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From: John Woodgate
Subject: Re: Doubling wallwart power rating
Date: Tue, 8 Oct 2002 09:27:38 +0100
Organization: JMWA Electronics Consultancy
Reply-To: John Woodgate
NNTP-Posting-Date: Tue, 8 Oct 2002 10:20:00 +0000 (UTC)
X-Newsreader: Turnpike (32) Version 4.01 <5Z8C9wtxbnpWyFnyfFzqmVF739>
I read in sci.electronics.design that Phil Allison
wrote (in ) about 'Doubling
wallwart power rating', on Tue, 8 Oct 2002:
>"John Woodgate" wrote in message
>> How did you measure it, exactly?
[snip interesting account of meter design]
> You did say exactly !!
Yes; it matters.
>Did you disconnect the rectifier, so as
>> to measure the *transformer's* no-load current?
> ** Oh come on, to remove filter capacitor leakage current!! Bit
Well, while you might know that the cap wasn't faulty, it does happen.
> Did you use a true
>> r.m.s. meter, because the magnetizing current is very peaky? If that
>> transformer drew around 1 A (12 V x 500 mA x 1.6) on no-load, there was
>> something seriously wrong with it.
> ** I think you meant 10VA not 1 amp. Yep, the off load current was
>about 45 mA. The primary was about 350 ohms which gives a copper loss of
Well, 12 VA. I did a secondary-side calculation and inadvertently left
out the conversion to 240 V.
Your copper-loss calculation is correct for no-load, i.e. no copper loss
in the secondary.
> Most wall warts I see are similar - when loaded at the rated
>current the magetising current peaks drop down to about 60 % of the off load
>value and charging peaks appear at slighlty less amplitude. The rms value is
>the same +/- 10%.
With 12 V at 500 mA d.c. output, the secondary voltage must be about
13.5 V and the current must be about 800 mA, assuming a bridge
rectifier. That's a secondary side power of 10.8 W. Only if the
transformer were 100% efficient would that translate to 45 mA (your
measured off-load current) at the primary side. In fact, the copper loss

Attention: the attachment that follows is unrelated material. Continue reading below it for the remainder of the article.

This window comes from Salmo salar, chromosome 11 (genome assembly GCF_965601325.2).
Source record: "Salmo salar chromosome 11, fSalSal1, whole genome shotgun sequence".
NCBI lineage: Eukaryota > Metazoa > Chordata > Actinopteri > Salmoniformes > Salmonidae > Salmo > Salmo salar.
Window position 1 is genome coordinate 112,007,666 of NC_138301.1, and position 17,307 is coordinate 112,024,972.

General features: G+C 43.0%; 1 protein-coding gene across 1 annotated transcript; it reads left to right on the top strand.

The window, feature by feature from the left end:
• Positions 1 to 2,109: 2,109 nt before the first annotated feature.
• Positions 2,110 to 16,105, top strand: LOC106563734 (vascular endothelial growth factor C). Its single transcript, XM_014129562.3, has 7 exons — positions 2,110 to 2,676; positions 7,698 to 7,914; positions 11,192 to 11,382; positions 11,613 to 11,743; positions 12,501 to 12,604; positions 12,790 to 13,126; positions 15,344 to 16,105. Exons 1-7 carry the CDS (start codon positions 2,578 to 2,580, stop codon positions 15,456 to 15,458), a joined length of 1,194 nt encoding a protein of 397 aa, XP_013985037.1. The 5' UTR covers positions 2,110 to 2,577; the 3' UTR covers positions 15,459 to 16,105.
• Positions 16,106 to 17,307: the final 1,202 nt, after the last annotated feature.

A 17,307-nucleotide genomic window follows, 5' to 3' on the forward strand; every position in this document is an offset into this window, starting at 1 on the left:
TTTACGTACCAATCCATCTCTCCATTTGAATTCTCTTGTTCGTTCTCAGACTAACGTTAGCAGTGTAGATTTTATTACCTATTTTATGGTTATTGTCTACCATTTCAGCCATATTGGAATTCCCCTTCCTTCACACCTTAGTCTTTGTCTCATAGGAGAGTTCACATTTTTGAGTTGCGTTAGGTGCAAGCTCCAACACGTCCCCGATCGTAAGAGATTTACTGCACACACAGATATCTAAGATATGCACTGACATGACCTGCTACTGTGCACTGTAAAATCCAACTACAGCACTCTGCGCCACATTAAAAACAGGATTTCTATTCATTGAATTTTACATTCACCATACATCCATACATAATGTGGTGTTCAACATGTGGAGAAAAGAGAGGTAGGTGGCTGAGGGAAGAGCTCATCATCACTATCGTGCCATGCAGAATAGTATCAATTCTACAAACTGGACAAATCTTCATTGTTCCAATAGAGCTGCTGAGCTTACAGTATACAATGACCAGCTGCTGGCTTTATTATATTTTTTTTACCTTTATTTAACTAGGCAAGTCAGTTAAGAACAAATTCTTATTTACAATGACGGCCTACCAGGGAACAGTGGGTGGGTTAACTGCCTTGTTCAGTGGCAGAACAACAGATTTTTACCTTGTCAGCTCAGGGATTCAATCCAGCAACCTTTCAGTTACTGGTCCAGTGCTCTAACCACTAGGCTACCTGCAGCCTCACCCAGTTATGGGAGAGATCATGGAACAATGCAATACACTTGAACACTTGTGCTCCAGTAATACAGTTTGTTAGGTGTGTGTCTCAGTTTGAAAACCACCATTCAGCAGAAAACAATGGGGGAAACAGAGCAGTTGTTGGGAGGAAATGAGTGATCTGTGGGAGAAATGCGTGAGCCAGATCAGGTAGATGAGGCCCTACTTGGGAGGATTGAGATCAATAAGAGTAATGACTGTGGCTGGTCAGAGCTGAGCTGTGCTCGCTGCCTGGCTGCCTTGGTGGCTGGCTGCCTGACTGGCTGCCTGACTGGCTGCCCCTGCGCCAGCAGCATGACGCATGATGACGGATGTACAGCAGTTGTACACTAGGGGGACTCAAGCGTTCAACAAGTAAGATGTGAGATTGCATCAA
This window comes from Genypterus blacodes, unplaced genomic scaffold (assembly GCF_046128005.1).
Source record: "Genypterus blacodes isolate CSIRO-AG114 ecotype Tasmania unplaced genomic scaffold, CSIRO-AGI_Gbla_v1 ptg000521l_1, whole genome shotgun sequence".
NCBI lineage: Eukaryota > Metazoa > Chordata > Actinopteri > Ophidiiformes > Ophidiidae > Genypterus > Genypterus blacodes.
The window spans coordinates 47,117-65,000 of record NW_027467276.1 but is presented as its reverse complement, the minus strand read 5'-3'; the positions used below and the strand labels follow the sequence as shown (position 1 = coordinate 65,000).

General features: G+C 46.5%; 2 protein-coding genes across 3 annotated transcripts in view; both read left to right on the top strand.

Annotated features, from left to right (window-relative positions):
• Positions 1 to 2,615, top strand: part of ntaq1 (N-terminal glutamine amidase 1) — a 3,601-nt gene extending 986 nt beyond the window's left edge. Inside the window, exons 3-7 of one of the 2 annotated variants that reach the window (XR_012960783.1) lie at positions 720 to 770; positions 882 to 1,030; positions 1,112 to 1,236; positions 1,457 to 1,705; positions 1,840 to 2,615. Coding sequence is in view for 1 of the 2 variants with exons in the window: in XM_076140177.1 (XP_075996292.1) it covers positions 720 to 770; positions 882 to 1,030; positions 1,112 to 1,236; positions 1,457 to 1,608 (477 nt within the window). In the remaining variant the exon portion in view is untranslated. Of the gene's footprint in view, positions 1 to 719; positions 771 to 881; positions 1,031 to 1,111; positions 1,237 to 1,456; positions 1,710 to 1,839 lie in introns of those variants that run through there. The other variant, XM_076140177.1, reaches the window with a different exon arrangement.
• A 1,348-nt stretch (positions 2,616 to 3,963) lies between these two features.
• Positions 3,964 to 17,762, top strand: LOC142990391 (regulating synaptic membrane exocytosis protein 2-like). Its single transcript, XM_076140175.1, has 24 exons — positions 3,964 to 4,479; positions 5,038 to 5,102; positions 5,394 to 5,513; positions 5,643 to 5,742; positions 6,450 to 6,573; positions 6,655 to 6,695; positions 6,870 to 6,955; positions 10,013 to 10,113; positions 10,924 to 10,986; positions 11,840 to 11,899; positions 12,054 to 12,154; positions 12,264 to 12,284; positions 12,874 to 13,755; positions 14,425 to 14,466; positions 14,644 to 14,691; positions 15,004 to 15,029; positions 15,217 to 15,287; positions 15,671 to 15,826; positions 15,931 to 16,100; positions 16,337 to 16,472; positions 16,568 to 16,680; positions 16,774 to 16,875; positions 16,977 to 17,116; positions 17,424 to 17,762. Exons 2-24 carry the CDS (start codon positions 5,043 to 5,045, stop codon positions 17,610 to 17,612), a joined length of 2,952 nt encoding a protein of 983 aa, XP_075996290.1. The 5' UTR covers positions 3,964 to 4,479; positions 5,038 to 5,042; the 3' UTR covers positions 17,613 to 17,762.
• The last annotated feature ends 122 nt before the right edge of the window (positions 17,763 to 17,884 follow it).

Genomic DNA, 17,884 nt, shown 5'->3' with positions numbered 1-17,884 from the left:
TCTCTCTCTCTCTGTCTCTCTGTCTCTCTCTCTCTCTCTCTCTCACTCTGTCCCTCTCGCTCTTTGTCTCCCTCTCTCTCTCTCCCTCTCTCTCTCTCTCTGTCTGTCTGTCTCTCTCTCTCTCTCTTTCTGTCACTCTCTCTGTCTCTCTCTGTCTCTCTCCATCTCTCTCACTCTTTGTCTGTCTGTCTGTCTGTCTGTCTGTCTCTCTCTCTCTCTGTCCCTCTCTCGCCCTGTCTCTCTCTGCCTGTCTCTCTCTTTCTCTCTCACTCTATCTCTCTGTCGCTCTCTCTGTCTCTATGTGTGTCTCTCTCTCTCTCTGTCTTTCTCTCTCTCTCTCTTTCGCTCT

must be about (not exactly) 1.4 W and there is some iron loss, likely to
be less than the copper loss unless the transformer uses semi-scrapless
laminations. Say 2 W total losses. Primary current 53 mA, plus
magnetizing current in quadrature. That was 45 mA offload. Suppose it's
30 mA on load, due to the primary IR drop reducing the voltage available
for generating induction. That's 61 mA total.
>> Remember our discussion about mains leads? When you gave me ALL the
>> facts about your tests, we agreed.
> ** Not quite the way I remember it.
We initially disagreed because I did calculations based on the wire
having the normal resistivity of copper. When you disclosed that in fact
the wire had a much higher resistivity, we agreed. I passed your warning
on to the British Standards committee responsible for 60065 and 60950,
with advice to members to increase goods inwards checks on mains leads.
I wonder if any others did that in their countries.
>> > You have to do tests to know - theory will not tell you.
>> Ah, well, that depends on whether you know how to apply the theory, of
> ** Believing that is your problem John. Therory will not tell you what
>some maker in a factory decided to do.
Applying the theory when evaluating products *includes* knowing how
other designers apply it. No, the theory won't tell you what design
practices are *used*, but it will tell you how to interpret the results
I do tests; it's what I do to while away the long hours between e-mail
discussions with you. (;-)
If you design a transformer so that the core is deep into saturation at
nominal mains voltage (which is what is implied by the input current
being the same on no-load as on full load), it WILL overheat under
safety testing at high mains voltage (+6% or +10% depending on the
standard; one even requires +15%!).
Regards, John Woodgate, OOO - Own Opinions Only. http://www.jmwa.demon.co.uk
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